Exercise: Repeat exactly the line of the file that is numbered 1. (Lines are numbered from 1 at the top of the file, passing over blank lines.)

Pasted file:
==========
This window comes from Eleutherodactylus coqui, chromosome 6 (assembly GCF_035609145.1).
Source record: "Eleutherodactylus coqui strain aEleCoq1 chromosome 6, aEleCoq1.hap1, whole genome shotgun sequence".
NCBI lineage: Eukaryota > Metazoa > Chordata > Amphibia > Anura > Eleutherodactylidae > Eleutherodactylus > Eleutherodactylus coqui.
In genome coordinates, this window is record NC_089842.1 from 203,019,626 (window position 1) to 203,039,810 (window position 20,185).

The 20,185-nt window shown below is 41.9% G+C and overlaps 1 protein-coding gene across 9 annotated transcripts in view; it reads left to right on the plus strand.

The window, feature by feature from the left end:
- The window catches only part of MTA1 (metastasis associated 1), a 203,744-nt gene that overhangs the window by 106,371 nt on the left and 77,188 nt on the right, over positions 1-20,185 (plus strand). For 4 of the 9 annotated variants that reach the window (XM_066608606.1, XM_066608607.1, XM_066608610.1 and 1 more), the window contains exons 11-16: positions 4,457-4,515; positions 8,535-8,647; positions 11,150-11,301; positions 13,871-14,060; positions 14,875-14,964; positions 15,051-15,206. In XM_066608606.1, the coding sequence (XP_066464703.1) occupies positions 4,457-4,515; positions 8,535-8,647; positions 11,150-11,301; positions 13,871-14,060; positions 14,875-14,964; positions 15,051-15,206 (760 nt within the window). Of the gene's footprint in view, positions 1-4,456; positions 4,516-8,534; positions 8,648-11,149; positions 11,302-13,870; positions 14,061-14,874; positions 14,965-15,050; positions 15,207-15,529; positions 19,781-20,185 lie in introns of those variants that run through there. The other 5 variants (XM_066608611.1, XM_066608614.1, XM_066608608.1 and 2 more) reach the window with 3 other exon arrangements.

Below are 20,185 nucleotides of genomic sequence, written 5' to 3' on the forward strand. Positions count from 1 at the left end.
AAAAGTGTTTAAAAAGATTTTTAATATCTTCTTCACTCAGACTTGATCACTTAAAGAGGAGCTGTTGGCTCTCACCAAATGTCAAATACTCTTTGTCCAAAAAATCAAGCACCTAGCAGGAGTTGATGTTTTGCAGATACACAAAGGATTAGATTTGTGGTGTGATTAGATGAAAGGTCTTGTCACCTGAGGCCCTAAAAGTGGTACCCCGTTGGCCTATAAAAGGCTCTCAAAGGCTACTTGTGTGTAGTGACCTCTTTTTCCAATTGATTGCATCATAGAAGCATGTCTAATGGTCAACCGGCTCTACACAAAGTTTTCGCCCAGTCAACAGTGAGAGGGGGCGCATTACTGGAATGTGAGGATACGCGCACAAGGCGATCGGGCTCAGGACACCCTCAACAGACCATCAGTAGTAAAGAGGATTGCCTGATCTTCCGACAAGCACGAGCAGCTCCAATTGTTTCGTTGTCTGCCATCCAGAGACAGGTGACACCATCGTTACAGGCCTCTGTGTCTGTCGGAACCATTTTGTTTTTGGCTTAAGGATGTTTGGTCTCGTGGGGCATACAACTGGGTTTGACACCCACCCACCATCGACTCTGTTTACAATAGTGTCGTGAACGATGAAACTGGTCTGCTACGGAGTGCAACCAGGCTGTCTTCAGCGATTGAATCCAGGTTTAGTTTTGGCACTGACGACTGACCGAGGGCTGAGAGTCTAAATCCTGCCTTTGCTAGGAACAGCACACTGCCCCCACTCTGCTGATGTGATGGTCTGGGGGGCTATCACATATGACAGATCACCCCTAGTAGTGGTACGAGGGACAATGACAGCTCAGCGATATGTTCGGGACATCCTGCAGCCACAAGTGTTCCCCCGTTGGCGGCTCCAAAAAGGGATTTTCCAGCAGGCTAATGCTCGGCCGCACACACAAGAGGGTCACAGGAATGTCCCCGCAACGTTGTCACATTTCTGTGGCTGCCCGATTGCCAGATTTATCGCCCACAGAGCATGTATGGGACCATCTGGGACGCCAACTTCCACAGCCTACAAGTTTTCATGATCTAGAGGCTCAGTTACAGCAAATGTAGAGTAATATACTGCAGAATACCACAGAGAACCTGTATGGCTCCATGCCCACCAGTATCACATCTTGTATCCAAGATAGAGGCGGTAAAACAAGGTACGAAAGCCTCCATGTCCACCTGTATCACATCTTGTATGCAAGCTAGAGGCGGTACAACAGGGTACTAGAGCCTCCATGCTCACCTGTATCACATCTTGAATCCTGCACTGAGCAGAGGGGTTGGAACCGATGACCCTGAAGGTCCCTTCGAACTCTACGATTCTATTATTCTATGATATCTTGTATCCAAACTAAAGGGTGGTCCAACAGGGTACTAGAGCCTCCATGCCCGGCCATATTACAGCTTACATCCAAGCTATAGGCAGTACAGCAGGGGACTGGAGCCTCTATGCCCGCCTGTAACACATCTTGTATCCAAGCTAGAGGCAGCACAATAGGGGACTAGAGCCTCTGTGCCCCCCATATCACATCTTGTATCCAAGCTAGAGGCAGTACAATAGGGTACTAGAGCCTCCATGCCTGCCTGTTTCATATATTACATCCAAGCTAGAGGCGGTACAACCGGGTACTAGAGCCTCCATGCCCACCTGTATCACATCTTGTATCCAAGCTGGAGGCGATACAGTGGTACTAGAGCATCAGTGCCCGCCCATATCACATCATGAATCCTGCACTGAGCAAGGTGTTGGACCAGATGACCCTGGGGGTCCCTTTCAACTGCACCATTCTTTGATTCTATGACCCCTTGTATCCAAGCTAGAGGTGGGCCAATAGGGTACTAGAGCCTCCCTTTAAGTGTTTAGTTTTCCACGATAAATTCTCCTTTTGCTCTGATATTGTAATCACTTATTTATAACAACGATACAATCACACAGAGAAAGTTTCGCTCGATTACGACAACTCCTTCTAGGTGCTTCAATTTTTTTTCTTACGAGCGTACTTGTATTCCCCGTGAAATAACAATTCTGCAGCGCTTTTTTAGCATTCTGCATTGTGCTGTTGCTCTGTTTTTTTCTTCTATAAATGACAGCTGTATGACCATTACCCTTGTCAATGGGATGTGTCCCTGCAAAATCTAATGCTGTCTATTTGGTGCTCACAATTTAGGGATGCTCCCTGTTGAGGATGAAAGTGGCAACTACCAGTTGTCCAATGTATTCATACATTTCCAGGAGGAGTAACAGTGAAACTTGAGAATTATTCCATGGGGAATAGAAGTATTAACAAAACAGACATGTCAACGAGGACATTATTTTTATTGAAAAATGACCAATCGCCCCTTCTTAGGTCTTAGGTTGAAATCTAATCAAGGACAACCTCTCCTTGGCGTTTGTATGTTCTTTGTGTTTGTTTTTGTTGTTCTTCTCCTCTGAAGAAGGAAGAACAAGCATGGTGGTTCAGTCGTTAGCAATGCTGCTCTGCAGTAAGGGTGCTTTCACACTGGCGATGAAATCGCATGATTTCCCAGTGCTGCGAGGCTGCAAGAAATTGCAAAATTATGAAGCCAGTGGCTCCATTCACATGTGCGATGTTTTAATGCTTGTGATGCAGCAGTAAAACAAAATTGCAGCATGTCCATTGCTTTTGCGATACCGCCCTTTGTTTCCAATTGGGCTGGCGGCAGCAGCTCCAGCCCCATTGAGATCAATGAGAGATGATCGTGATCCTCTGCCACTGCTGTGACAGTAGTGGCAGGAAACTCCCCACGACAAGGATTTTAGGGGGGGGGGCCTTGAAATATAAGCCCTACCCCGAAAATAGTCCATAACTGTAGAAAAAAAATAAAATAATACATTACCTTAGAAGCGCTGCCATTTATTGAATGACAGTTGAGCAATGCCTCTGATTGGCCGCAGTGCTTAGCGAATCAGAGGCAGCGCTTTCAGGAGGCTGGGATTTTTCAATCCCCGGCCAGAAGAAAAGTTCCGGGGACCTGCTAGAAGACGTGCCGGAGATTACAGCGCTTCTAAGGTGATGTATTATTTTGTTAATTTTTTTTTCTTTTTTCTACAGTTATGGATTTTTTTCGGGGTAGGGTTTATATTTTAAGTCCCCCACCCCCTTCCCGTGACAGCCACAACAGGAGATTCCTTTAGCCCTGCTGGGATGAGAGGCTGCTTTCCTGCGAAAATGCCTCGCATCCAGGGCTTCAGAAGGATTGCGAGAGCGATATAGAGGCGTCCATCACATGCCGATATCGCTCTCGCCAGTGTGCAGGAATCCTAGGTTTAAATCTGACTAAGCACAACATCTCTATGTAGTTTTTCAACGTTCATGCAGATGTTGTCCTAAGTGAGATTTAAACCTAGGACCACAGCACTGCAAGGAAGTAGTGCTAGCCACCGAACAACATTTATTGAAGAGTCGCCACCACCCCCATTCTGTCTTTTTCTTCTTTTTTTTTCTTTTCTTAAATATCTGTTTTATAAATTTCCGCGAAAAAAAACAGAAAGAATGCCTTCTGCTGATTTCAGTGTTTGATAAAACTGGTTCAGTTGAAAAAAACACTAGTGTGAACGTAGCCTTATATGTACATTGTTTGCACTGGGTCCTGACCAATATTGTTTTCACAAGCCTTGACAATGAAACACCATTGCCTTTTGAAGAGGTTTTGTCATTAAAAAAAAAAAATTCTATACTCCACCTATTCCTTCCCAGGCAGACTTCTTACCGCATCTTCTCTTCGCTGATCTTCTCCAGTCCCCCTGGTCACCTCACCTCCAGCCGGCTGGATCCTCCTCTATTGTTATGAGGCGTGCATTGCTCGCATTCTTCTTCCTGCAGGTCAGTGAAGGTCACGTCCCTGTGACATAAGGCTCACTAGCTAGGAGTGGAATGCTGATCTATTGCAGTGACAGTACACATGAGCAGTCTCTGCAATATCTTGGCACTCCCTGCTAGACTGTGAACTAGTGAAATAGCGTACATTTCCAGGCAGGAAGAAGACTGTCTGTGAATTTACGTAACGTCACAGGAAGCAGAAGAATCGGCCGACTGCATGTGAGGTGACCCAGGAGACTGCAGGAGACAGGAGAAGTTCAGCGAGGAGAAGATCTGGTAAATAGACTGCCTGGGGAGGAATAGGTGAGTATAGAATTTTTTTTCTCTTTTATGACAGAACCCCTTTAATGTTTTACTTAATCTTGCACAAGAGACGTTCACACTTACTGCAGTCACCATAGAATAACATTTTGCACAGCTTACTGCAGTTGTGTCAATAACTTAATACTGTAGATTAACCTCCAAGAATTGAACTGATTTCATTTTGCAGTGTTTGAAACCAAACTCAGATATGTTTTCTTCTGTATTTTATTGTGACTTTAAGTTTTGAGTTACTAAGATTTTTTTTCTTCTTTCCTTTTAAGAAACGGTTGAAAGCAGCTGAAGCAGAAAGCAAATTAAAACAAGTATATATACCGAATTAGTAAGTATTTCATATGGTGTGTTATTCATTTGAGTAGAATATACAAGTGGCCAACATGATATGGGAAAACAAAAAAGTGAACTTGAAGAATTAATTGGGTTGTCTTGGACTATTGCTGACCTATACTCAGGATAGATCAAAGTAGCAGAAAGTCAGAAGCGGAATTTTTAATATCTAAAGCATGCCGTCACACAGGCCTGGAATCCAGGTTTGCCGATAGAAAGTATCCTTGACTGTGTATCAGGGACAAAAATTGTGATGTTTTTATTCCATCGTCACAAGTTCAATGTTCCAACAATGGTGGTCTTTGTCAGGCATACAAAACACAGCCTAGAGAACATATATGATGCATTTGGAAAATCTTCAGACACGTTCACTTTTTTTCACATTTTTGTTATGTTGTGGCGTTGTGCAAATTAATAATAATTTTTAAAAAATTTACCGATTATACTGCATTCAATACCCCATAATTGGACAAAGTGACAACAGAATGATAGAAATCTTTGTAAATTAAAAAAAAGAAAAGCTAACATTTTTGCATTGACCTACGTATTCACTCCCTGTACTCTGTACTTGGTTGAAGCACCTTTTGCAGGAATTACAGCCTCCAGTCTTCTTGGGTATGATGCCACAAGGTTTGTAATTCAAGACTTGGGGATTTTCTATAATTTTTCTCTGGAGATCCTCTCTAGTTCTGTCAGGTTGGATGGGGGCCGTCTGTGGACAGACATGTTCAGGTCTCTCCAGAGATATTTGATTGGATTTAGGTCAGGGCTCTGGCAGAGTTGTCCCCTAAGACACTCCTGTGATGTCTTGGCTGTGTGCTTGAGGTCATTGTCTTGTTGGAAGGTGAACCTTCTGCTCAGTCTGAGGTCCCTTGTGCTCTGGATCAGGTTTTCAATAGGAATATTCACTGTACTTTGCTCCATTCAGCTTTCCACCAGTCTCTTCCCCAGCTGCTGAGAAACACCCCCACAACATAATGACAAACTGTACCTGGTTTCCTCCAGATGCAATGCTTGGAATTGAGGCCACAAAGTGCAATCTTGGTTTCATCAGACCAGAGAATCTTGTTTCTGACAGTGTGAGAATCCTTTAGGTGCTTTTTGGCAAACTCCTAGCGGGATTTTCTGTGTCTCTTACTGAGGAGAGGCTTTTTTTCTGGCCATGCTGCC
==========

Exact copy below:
This window comes from Eleutherodactylus coqui, chromosome 6 (assembly GCF_035609145.1).